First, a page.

Beyond the Lean Revolution
Achieving Successful and Sustainable Enterprise Transformation
Authors: Deborah J. Nightingale, Jayakanth Srinivasan
Pub Date: August 2011
Print Edition: $34.95
Print ISBN: 9780814417096
Page Count: 256
e-Book ISBN: 9780814417102
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Why Enterprise Transformation?
The whole is greater than the sum of its parts.
PERHAPS YOU and your company are standing at the edge of the
proverbial cliff. Challenges beset you from within and without.
The competitive environment is changing. Your R&D organization
has an idea that has great promise, but you just can’t find a way
to capture the opportunity. Employees are finding it difficult to be
heard when they have ideas for making the business run more efficiently.
A supplier has advised you about a problem with providing
your manufacturing organization what you need, and you can’t figure
out where in the business that problem originates. How do you fix
something you can’t find?
Or perhaps you and your company are not standing at the edge
of the cliff. Maybe everything is humming along, but the general sense
is that the organization is not coming close to meeting its potential.
Even though you’ve been trying to improve your business processes,
things aren’t making it to the next level. All those Six Sigma black belts
are helping run projects, but the incremental changes don’t seem to
amount to very much. You’re not achieving the kind of total benefit
you thought you would.
We encounter businesses and organizations all the time that are
facing one or all of these challenges. Many of them have been working
hard to change. Again and again, though, they tell us they are failing
to sustain change. They feel as if they are taking two steps forward and
one step back. Their improvement projects suffer from false starts. Or
they get only so far, and then whatever they were changing plateaus
and cannot reach a higher level of efficiency or effectiveness. The bottom-
line effects are just not happening.
Why do improvement efforts so often fail to provide all the benefits
expected? Typically, it’s because businesses are trying to do things
in a piecemeal fashion—in silos. They spend a lot of time on things
that do not affect the bottom line or that are not linked to the company’s
most important strategic objectives. They may not even know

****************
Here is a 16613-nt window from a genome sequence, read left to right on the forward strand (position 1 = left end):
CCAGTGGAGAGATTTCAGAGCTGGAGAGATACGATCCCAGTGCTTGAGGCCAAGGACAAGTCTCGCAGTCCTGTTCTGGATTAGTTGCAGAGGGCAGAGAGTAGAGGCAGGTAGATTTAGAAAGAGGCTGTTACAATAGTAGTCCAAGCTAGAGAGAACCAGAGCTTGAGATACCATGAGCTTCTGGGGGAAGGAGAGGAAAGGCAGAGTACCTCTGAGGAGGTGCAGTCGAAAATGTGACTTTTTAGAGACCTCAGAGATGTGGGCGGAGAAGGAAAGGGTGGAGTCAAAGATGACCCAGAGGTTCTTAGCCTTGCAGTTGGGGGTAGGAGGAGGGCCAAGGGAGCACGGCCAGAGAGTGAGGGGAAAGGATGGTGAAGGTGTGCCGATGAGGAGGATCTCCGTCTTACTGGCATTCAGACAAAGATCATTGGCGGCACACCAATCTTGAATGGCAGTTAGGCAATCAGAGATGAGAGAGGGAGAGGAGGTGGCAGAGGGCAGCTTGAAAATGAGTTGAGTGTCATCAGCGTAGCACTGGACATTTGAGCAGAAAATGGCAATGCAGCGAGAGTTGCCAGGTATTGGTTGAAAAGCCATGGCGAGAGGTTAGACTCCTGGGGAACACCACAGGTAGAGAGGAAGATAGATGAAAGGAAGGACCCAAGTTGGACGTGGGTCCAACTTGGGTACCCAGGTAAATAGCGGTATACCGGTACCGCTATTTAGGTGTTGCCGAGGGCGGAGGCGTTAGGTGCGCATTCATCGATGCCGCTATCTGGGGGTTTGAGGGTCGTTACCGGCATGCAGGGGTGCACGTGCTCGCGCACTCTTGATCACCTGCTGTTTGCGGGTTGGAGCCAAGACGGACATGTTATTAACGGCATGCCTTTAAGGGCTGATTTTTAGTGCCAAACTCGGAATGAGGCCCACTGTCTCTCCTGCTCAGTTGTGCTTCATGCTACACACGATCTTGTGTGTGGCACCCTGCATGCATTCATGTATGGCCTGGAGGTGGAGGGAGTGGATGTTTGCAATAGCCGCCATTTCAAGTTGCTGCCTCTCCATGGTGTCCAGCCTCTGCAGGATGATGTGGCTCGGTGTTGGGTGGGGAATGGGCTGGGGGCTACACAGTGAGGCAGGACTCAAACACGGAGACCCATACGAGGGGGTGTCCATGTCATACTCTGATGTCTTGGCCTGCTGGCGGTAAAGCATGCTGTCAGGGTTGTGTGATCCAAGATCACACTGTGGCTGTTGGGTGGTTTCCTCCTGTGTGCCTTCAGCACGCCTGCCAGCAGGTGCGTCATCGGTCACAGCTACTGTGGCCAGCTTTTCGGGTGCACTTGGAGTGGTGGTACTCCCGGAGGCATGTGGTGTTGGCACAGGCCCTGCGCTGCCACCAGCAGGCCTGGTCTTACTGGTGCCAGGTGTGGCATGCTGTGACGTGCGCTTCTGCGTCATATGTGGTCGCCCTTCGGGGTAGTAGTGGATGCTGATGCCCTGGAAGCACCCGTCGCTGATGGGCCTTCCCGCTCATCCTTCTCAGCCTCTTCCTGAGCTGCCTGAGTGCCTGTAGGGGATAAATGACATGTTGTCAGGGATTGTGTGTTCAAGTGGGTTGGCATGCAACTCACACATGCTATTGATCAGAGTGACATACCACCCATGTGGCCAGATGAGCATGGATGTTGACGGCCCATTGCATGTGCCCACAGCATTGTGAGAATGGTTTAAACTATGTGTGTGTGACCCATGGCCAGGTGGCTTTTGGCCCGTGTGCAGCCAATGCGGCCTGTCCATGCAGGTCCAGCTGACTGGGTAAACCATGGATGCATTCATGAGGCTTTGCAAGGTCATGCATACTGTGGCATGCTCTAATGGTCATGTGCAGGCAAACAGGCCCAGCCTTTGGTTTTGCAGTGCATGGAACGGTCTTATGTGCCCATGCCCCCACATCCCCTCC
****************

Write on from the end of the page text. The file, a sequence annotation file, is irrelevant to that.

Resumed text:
that their efforts are disconnected.
To be sure, you can make some improvements through these
sorts of efforts, and your company might even realize some big benefits.
However, the best opportunities to transform an organization are
usually found somewhere other than in the silos. Often, they are found
in the interfaces. They become clear only when you look at the entire
enterprise—a complex, integrated, and interdependent system of people,
processes, and technology that creates value as determined by its
key stakeholders. A stakeholder is any group or individual that can
affect or that is affected by the achievement of the enterprise’s objectives.
Value is the particular worth, utility, benefit, or reward that stakeholders
expect in exchange for their respective contributions to the
Enterprise transformation is the taking of an enterprise from its
current state to an envisioned future state, a process that requires a
significant change in mindset, the adoption of a holistic view, and execution
to achieve the intended transformational goals and objectives.
Transformation requires that you know the enterprise. You have to take
a step back and look at the big picture. You need to gain a deep
understanding of where things stand. What are your strategic objectives?
How are you currently performing against those objectives? How
should you be performing? How will you close the gap? What is the
current state of the different key components and levers that comprise
We have seen many organizations undertake improvement projects
with a lot of fanfare but with little or no sense of the big picture.
We have seen them adopt lean—a term describing the philosophy centered
on minimizing resources and eliminating waste to create value.
We’ve seen improvement projects on the shop floor aimed at reducing
overall company costs by, say, a stated goal of 20 percent. Only after
later analysis did the businesses discover that less than 5 percent of
company costs could be attributed to direct labor. Talk about failing to
see the forest for the trees!